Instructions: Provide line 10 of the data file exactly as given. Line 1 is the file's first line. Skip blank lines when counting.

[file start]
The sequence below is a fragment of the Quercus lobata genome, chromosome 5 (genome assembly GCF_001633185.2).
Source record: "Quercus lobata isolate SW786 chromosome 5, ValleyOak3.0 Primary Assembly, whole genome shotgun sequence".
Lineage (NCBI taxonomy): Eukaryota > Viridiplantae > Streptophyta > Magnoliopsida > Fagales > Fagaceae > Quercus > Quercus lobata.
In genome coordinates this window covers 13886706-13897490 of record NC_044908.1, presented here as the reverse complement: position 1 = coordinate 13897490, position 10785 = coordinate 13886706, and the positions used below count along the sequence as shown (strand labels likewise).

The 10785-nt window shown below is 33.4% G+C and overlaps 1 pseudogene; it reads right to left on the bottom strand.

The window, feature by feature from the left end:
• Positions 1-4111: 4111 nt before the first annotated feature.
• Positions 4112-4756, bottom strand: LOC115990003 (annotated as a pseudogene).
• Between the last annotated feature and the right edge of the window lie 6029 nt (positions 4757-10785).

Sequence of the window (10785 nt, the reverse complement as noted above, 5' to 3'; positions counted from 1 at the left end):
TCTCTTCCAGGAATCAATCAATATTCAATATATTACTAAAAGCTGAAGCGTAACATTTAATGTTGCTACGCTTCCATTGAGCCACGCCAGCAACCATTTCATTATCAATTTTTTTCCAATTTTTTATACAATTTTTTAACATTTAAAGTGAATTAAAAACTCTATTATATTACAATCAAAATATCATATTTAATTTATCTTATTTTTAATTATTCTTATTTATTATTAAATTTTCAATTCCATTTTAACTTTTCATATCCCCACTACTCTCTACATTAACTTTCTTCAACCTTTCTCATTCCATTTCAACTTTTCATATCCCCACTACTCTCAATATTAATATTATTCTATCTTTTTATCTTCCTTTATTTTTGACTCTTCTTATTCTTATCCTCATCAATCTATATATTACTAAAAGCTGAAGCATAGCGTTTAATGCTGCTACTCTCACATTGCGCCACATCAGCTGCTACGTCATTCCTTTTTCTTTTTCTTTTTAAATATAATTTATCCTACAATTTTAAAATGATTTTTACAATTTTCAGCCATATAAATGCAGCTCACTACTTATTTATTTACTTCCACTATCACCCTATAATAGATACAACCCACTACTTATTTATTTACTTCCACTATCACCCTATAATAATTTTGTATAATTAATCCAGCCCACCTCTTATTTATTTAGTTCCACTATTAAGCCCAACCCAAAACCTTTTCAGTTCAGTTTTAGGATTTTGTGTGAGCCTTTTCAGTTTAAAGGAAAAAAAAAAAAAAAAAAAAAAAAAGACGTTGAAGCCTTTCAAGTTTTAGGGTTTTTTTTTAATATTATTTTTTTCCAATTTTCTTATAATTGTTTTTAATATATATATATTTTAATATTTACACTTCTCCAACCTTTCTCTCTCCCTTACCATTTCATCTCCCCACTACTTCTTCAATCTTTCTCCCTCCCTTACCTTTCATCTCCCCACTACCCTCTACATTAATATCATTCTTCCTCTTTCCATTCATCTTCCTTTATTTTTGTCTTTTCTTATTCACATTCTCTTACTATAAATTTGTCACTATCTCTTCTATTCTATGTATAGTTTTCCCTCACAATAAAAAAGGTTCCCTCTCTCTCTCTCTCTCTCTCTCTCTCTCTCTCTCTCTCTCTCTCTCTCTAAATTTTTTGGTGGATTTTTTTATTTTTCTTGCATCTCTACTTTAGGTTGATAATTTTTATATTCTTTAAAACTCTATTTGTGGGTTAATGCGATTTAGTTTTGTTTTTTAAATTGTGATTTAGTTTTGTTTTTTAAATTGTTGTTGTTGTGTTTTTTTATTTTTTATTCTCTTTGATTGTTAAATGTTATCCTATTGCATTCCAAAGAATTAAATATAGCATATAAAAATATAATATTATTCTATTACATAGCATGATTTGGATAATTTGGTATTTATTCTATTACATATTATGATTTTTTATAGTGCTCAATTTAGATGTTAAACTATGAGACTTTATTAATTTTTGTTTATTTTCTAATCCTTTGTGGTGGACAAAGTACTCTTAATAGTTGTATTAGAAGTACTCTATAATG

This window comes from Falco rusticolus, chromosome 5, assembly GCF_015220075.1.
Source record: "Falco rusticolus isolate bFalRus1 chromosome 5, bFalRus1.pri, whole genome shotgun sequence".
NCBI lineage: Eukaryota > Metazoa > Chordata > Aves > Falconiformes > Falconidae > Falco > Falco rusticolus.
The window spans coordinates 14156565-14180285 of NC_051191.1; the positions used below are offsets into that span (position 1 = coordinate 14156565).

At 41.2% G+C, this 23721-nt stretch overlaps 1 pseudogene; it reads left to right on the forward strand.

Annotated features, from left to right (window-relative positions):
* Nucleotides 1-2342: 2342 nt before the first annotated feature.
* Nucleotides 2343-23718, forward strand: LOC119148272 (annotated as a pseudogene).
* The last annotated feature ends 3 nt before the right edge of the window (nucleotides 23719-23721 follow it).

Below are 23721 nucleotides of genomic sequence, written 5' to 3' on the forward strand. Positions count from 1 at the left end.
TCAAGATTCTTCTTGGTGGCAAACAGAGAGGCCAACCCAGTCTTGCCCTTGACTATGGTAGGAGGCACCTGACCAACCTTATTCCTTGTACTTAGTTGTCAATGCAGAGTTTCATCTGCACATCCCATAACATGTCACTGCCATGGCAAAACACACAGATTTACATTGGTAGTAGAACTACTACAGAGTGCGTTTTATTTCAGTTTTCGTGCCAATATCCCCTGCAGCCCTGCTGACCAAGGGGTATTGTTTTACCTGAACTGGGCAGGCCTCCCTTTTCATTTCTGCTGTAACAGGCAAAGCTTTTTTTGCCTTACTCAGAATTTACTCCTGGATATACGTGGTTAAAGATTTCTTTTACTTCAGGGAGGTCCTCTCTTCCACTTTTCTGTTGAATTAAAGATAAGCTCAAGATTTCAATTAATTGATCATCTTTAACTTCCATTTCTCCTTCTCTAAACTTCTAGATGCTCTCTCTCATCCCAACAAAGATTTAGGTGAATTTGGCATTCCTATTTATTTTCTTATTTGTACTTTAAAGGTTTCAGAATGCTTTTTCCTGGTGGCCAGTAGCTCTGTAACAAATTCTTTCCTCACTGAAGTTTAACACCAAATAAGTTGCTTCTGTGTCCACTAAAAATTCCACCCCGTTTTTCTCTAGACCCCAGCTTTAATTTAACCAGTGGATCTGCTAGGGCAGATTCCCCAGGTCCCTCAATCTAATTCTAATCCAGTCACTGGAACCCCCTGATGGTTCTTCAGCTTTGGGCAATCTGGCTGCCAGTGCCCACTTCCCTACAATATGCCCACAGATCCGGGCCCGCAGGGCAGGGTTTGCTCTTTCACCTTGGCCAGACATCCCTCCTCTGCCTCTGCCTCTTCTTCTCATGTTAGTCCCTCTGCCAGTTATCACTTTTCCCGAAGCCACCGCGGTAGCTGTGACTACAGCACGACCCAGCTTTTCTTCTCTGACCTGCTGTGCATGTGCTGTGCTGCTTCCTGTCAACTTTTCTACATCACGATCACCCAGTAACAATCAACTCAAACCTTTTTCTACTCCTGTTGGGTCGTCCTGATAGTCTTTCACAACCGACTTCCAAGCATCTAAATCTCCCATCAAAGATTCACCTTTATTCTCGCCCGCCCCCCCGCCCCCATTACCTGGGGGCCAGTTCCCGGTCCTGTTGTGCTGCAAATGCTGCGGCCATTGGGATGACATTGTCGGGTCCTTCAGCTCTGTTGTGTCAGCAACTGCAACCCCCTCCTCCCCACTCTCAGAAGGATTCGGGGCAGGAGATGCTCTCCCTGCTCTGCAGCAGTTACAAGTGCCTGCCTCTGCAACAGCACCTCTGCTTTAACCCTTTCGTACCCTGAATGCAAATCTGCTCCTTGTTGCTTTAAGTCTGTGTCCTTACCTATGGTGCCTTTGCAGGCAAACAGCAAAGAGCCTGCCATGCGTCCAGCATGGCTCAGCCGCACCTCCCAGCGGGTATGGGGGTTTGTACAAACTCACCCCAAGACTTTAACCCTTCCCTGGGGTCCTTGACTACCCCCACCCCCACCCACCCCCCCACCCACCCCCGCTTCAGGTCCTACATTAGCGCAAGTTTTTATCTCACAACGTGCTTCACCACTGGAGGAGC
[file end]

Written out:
Sequence of the window (10785 nt, the reverse complement as noted above, 5' to 3'; positions counted from 1 at the left end):